Just behind the chewing part, three-tonne segments of concrete are vacuum-lifted into place to form the circular tunnel lining. A man deftly finishes the job, flicking and turning a huge bolt with more ease than one might turn an Allen key on an Ikea table. Unlike an Ikea table, the results of his work will last for centuries – the minimum design life is officially 120 years. The German-made TBMs cost £10m each and are part of a global economy of digging machinery. They get taken apart, shipped and reassembled in other countries, used again and again over years in countries all over the world. The Crossrail ones are new. They also, like ships, have been given women’s names, including Elizabeth and Victoria after the queens, and Jessica and Ellie after the beloved Olympians. They move at speeds of up to 260 metres per week, and 100 metres per week on average, subject to the state of the ground.
Their route has been investigated in advance for obstacles such as sewers and electrical cables, between which the huge machines have to thread their way, but they are also preceded by sensors in case of surprises. At Canary Wharf, they unexpectedly met some concrete test piles inserted in the early days of the development’s construction and then forgotten.
Their crews work briskly, in eight-hour shifts, incentivised for speed. Many are in their 50s, men from coalmining communities with Welsh and Yorkshire accents who, since the closing of the pits, have moved on to the Channel tunnel and the Jubilee line extension. They are well paid, I am told, for their skill and for the deprivation of spending so much of their lives cut off from the sky. Miners, I am also told, make the best gardeners, as they want to spend as much of their leisure time as possible in the fresh air.
The grandest part of this underworld is at Stepney Green. Above ground, through half-closed eyes, you could imagine yourself in Somerset, with the medieval church of St Dunstan, ringed by mature trees, and foregrounded with the farm’s sheep and chickens. If you turn around, Crossrail’s gantry crane, which among other things lowers and raises bits of the TBMs, punctures the illusion, but even this does not prepare you for the huge shaft dropping into a huger pair of brown caverns below ground. It is one of the the largest such spaces in Europe, apparently. This is where the eastern arms of the Y join, which means that for a while the space has to be the width of two tunnels plus a bit extra, and, since its cross-section is circular, its height increases with its width.
In its underground-ness and abundant volume, there might be some resemblance to a Bond villain’s lair or an Indiana Jones treasure chamber, but it’s superficial. The atmosphere is calm and methodical, of routinely performing tasks that have been done thousands of times before, and with the fundamentally simple aim of getting from A to B. If engineering is sometimes called an adventure, down here every effort seems to be made to neutralise it. For very good reason, I imagine: over-excitement is not conducive to safety or getting the job done. Even above ground, when talking to the chief executive of Crossrail, Andrew Wolstenholme, in his Canary Wharf office, I find he speaks in risk-managed sentences, their content differing not much from the organisation’s press releases and website.
He tells me that construction work is half complete and that the project is “absolutely within its funding envelope” and on target for its phased openings in 2018-19. “Every train will arrive all the time on the time.” The project will generate “£42bn of economic value”. Ninety-five per cent of a “Crossrail pound” is spent with British-based companies, 60% of them small or medium-sized, and 57% of them in the regions. (In Sheffield, an entire station has been prefabricated for erection in London.) It will be a “world-class railway” with a “legacy of skills and training”, which will also “leave a healthier and safer industry”. Its procurement of contracts has been a “fantastic achievement”, with “not a single legal challenge”.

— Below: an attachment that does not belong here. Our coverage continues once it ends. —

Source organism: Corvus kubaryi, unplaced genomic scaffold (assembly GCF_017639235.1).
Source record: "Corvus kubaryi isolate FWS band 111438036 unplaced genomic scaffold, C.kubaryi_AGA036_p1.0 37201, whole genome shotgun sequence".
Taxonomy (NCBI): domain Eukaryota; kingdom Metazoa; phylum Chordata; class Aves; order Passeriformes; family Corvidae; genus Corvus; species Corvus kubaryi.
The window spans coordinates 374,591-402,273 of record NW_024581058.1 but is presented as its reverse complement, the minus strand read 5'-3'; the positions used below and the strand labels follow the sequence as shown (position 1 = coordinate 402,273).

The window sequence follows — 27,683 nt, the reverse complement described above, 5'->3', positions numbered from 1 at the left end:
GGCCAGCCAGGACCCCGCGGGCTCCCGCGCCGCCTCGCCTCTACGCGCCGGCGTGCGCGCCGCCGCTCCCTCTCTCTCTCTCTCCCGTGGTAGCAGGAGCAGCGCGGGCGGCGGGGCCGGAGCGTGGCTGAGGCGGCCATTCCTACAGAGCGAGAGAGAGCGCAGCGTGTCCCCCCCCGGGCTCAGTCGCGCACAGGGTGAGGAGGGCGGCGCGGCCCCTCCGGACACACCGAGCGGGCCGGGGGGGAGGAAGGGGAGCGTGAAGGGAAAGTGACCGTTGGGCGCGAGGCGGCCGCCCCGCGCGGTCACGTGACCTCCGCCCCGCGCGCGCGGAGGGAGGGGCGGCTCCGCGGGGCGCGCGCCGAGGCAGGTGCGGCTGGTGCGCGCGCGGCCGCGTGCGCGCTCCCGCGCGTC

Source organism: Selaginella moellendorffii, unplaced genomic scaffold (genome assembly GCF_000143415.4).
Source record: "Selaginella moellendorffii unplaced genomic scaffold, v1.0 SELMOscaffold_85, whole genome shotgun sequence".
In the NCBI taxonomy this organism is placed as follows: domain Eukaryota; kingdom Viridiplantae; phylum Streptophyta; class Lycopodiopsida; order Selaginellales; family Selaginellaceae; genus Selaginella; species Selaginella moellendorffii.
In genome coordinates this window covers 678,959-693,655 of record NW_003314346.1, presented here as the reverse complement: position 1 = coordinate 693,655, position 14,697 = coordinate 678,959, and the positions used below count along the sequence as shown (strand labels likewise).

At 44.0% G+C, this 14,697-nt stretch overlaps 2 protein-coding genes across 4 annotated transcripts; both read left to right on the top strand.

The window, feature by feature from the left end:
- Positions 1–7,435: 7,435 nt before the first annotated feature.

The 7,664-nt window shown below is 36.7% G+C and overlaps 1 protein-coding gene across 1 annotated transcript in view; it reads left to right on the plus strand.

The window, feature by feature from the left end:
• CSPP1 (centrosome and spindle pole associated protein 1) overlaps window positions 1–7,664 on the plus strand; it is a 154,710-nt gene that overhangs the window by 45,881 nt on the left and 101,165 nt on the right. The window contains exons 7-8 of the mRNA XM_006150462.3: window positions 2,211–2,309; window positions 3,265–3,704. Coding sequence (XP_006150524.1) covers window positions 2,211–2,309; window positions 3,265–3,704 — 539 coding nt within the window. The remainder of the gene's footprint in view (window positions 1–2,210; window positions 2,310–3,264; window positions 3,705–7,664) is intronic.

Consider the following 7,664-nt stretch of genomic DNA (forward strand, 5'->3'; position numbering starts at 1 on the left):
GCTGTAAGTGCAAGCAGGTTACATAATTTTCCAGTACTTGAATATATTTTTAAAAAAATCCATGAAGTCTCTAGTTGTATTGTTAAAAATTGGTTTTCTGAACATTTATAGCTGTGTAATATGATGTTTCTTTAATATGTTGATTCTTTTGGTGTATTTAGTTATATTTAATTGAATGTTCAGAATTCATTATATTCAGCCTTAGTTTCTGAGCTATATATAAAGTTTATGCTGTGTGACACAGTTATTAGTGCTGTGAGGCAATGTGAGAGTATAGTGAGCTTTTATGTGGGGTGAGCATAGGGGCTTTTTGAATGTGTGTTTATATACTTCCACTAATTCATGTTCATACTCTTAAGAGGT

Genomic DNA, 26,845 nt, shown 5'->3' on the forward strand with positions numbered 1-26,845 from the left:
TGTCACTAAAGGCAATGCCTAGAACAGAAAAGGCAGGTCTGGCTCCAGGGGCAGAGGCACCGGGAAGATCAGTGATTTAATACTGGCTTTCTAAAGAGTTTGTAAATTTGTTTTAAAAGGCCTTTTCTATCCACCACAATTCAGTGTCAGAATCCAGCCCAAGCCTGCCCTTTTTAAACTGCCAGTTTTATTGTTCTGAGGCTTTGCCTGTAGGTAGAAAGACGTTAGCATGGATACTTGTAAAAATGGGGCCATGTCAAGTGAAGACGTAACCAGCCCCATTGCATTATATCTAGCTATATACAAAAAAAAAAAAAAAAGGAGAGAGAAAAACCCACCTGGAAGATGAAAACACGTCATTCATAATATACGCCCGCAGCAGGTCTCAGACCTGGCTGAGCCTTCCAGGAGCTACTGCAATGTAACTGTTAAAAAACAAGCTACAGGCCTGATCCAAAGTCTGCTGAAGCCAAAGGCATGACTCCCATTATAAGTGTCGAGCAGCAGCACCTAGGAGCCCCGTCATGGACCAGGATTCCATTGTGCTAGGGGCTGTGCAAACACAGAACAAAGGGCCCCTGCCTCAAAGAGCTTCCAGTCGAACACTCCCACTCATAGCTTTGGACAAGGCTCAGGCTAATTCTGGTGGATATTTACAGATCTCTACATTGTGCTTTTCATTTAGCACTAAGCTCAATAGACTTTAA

It is, he says, an example of a relatively new-found ability for large British construction projects to run smoothly. Not that long ago, it was taken for granted that the budgets for projects such as Crossrail would be vaporised by overruns and that completion dates were works of fiction. Heathrow’s Terminal 5, bar some soon-forgotten glitches with baggage handling, helped to change that perception, as did the Olympics, even if the latter’s claim to be on budget was helped by the early more-than tripling of the fancifully low figure set when London was bidding. In the case of Crossrail, the project seems to be proceeding with a remarkable lack of disturbance. “Do not underestimate UK plc’s ability to deliver such projects,” pronounces Wolstenholme; Britain “has developed a skill set and a reputation second to none”.
Projects this big make their own universe, including nine new stations, and new developments that exploit the increased land values that go with Crossrail’s arrival. Also the Tunnelling and Underground Construction Academy, or Tuca, a large hangar-like building in Ilford, Essex, the majority of whose cost has been paid for by Crossrail. Here, in a facility that “doesn’t exist anywhere else in the world”, full-size mock-ups of tunnel building sites are created, where noise and hazards are simulated. They have a large robotic machine for spraying concrete, which Boris Johnson, never shy of either toys or photo-opportunities, has test-driven. Tuca’s purpose is to train new engineers, to expand the workforce and replace, when they retire, the fiftysomethings who currently make up much of it.
It is built in the belief that there will be more tunnels to be dug in the indefinite future. Those involved believe the skills will be needed on HS2, the high-speed rail route from London to the north, and on Crossrail 2, which would run north-south across the capital. The need to sustain this successful industry becomes part of the case for further huge rail projects, which begins to suggest a backwards logic: big things must be built to keep busy the people who build them.
The stations, according to the ubiquitous lingo of projects such as this, are “world class” and Wolstenholme says that “we hold design very high up in our value set”. Crossrail is acutely conscious of the precedent of the Jubilee line extensions that, under the leadership of Roland Paoletti, who died recently, were much admired for their architecture and won several awards. They were also over budget, for reasons that were disputed.